Somin in Forbes: Don't Dismiss Kagan

In an op-ed appearing in Forbes, Professor Ilya Somin says that while Supreme Court nominee Elena Kagan may not be an ideal candidate from a conservative or libertarian point of view, her "openness to non-liberal views of the law and occasional deviations from liberal orthodoxy make her a more attractive candidate than the likely alternatives."

Somin points to Kagan's record as dean of Harvard Law School to illustrate her respect for alternative viewpoints on the law. Acknowledging the inevitability of the Obama administration selecting a liberal candidate for the most recent Supreme Court vacancy, Somin expresses the belief that it is better to have a liberal justice who is inclined to take alternative perspectives seriously than one who simply dismisses them.

"Even if they choose not to oppose Kagan, conservatives and libertarians can still use the nomination and resulting hearings as an opportunity to raise important issues and point out weaknesses in the administration's judicial philosophy," says Somin, providing "an opportunity to advance public debate over important legal questions."

Don't Dismiss Elena Kagan, Forbes, May 11, 2010. By Ilya Somin.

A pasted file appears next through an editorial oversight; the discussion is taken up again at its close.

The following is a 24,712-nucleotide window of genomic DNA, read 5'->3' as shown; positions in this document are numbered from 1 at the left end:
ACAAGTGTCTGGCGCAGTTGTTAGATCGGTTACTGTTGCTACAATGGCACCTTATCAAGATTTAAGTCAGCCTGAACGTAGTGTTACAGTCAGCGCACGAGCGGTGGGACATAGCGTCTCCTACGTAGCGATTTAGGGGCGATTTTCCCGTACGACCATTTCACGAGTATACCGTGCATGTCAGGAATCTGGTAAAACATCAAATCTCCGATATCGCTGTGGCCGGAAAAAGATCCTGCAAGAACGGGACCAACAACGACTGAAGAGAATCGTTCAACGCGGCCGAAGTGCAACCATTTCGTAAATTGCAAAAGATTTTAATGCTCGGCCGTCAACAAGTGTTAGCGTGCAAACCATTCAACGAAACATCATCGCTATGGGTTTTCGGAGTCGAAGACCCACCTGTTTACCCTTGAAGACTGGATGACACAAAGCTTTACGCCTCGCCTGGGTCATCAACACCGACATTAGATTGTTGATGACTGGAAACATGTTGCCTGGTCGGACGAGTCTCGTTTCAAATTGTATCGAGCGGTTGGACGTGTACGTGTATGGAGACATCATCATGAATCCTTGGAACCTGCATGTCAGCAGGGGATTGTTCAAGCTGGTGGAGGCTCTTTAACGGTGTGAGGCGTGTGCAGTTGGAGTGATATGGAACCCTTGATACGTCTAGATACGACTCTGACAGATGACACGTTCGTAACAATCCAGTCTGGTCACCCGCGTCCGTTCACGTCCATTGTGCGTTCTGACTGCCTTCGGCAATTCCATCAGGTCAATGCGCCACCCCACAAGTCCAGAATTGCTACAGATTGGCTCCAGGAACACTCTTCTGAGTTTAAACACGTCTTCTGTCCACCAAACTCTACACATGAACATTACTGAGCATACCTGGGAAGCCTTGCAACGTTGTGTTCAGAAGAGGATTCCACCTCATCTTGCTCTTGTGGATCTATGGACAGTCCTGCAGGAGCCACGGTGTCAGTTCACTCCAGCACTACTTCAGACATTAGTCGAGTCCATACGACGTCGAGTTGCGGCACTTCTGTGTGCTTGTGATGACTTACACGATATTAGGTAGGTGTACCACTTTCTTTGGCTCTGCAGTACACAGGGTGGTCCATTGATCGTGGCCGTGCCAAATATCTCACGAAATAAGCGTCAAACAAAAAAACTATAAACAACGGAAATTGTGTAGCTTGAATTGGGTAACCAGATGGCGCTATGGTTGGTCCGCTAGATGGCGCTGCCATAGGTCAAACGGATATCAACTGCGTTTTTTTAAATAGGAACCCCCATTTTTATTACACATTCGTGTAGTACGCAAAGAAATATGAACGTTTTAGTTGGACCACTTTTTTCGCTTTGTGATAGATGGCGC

"Elena Kagan clearly has the necessary professional qualifications for the job. She was a successful dean of Harvard Law School and a respected legal scholar. She also has a record of service in important government positions, including her recent post as solicitor general, the official responsible for arguing the federal government's position before the Supreme Court.

"Still it is perfectly legitimate to oppose a professionally qualified judicial nominee because of flaws in her judicial philosophy. But such opposition must be based on a realistic view of the available options.

"Kagan is a judicial liberal. But her record as dean of Harvard Law School shows that she has respect for alternative perspectives on the law. While at Harvard she hired several prominent conservative legal scholars, such as Jack Goldsmith (in international law and John Manning (in constitutional law and statutory interpretation). Both had taken controversial positions on major legal issues that attracted opposition to their appointments from some left-wing students and faculty. She also created a welcoming atmosphere for conservative and libertarian student groups, such as the Federalist Society.

"Given the very liberal nature of the Obama administration and the large Democratic majority in the Senate, it was more or less inevitable that we would get a liberal nominee. In such a situation it is better to have a liberal justice who takes alternative perspectives seriously than one who is generally dismissive."

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